Monday, April 7, 2014

Jordan Lyles states his case for the Colorado Rockies

Jordan Lyles is setting the Rockies up for some difficult decisions.
Jordan Lyles was slated for Colorado Springs on the final day of spring training. He had a good spring training, but couldn't crack the Colorado Rockies roster.

Everything changed when Tyler Chatwood's competitive flare got the best of him.

Chatwood hit a double in the gap in his final spring training start. With the ball still in the outfield, Chatwood decided to push himself and push for a triple. The result was a strained hamstring that landed him on the disabled list and gave Lyles a shot in purple.

After his first two starts, the right-hander is setting up a very difficult decision for the Rockies when Chatwood returns to health. On Monday night Lyles went 6-2/3 innings, giving up just one run on five hits. He walked two and struck out four. Most important at Coors Field, he recorded 10 outs via the ground ball.

Lyles was so good on the mound that the only Rockies hitter who out shined him was himself. Channeling his inner-Chatwood, Lyles drove in more runs at the plate than he gave up on the mound. He went 3-for-3 at the plate, including a double and two RBIs.

Since 1993, the question mark for the Rockies is their pitching. There is never enough starting pitchers for any team in the big leagues. However, the need for depth is greater for the Rockies than for any other team in baseball due to the mental side of pitching at Coors Field. The altitude may be the excuse, but the sheer size of the outfield at Coors Field ensures a starting pitcher is going to give up more hits, which results in more pitches in situations with runners on base, in pressure situations. The Rockies need all the starting pitching that they can get.

Lyles presents a good problem for the Rockies to have. Not only will Chatwood be back soon, but eventually Jhoulys Chacin will return to the rotation, which means that there will be two odd-men out. With Jorge De La Rosa and Brett Anderson as fixtures in the rotation, Franklin Morales, Juan Nicasio and Lyles are going to have to fight it out for the final spot.

As difficult as that might be for a pitcher or two who are throwing well and keeping the Rockies in baseball games, it is very good news for the Rockies and their fans.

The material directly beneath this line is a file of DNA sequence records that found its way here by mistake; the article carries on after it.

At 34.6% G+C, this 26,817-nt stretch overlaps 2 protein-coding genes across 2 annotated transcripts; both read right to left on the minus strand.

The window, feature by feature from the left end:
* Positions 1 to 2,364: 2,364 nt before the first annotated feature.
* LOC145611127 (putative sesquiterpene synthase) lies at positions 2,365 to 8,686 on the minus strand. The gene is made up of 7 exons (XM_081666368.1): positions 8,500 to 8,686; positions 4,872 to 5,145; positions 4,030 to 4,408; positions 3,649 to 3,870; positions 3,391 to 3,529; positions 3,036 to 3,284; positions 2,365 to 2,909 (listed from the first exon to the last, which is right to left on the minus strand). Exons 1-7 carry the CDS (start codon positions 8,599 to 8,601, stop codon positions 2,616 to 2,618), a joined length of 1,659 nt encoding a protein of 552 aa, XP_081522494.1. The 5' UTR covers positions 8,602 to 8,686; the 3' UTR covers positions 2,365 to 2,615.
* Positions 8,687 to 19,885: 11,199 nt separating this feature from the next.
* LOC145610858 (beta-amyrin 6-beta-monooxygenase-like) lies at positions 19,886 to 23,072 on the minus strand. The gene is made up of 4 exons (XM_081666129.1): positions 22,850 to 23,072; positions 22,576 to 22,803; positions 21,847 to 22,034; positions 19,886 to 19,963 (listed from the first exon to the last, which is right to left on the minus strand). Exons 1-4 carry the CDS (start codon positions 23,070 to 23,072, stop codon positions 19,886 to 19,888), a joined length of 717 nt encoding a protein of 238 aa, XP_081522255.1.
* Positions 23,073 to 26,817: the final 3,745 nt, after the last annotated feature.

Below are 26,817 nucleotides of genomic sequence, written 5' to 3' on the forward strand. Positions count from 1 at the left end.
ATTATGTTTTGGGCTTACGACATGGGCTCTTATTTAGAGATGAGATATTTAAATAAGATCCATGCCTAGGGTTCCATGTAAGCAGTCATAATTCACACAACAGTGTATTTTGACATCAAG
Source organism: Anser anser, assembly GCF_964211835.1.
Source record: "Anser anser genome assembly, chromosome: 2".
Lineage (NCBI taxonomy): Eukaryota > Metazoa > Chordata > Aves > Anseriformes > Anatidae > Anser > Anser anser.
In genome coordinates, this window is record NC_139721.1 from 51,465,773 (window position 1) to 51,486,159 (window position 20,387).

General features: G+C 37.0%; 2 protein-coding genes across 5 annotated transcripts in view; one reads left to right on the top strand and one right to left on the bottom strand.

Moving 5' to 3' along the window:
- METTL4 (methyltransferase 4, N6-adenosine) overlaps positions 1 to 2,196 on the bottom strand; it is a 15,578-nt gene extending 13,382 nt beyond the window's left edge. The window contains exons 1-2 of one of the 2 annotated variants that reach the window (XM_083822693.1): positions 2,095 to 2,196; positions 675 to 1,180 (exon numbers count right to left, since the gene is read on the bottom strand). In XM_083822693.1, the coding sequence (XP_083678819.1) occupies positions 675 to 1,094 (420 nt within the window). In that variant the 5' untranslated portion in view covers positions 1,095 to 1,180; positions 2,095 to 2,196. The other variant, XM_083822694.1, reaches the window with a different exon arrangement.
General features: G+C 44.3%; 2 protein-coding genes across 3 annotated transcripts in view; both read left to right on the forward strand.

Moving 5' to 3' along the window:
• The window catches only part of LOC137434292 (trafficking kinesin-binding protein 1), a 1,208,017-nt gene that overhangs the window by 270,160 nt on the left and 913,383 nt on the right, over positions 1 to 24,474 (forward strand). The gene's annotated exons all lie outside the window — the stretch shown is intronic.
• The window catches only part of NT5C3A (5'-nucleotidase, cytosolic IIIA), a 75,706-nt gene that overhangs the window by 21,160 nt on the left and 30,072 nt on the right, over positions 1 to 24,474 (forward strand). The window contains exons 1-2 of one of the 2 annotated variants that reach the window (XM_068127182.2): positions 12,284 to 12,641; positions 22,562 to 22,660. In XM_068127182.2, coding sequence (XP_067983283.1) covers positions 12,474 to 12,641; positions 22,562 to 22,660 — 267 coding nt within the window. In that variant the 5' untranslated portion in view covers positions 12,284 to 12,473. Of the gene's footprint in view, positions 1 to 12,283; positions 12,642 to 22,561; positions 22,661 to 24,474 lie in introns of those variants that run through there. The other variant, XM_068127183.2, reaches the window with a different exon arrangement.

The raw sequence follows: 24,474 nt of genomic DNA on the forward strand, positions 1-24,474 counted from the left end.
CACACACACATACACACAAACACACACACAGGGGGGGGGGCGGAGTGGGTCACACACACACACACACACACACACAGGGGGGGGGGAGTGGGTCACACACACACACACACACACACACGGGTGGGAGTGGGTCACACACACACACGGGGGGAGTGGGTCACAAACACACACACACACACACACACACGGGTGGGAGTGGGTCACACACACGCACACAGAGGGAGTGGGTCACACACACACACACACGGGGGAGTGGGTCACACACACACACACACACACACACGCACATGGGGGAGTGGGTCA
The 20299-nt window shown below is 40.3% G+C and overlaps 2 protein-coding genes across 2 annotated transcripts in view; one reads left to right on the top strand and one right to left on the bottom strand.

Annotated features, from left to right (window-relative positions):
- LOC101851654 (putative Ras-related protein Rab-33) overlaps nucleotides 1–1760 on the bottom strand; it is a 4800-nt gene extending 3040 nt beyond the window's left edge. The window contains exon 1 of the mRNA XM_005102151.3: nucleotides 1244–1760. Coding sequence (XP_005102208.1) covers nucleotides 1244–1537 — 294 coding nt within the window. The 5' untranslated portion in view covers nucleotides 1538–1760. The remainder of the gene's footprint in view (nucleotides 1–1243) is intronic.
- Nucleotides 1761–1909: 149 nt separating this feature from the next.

Throw in the fact that both Eddie Butler and Jon Gray should be knocking on the door all season long, and the Rockies suddenly have starting pitching depth that no one anticipated. The Rockies haven't had options like Butler and Gray in the minors since Ubaldo Jimenez and Morales made their ways to the big league rosters in 2007. As the Rockies front office likes to remind everyone, 2007 was a very good year.

On Monday, the Rockies also did something that they need to do all season long. They defeated a bad pitcher whose talent level is below that of the Rockies offense. It may be fodder for the doubters to point out that the Rockies are feasting on horrible pitching, but the fact is, that is actually an argument for the Rockies apologists. Throughout the Rockies last place campaigns over the past two seasons, one of the many consistently bad things was that they made bad pitchers look very good.

Very early on, the Rockies have taken advantage of bad pitchers. On Monday, it was old friend Felipe Paulino. The Rockies took advantage of their former teammate and had in in the showers before the 5th inning was complete.

The Rockies balanced offensive attack saw every starter record at least one hit--with the exception of the hottest Rockies hitter--Charlie Blackmon, who was the victim of good defensive plays twice on the night.

On April 7th, it is certainly too early to declare this team as completely turned around. They have plenty to prove. Fans still have the right to be skeptical. However, the Rockies have played with heart. They play like they want to be at the park. That is different than the recent history of the Rockies, where the few fans who watched every pitch intently wondered if they cared more about wins and losses than the guys on the field.

The reality is, most Rockies fans don't have illusions of grandeur. Most level-headed Rockies fans have lowered their expectations that were elevated after 2007 and 2009. Most fans now realize that a .500 season would be satisfactory after the disappointments of the past.

However, what the Rockies are showing is how talented they are. Both the lineup and the starting rotation have enough talent to give fans hope that if they find a way to make a run, or find a way to steal some games on the road, that anything might be able to happen once September rolls around. It is far too early to talk about that at this point. Beating bad pitchers and dominated Coors Field is a great place to start.

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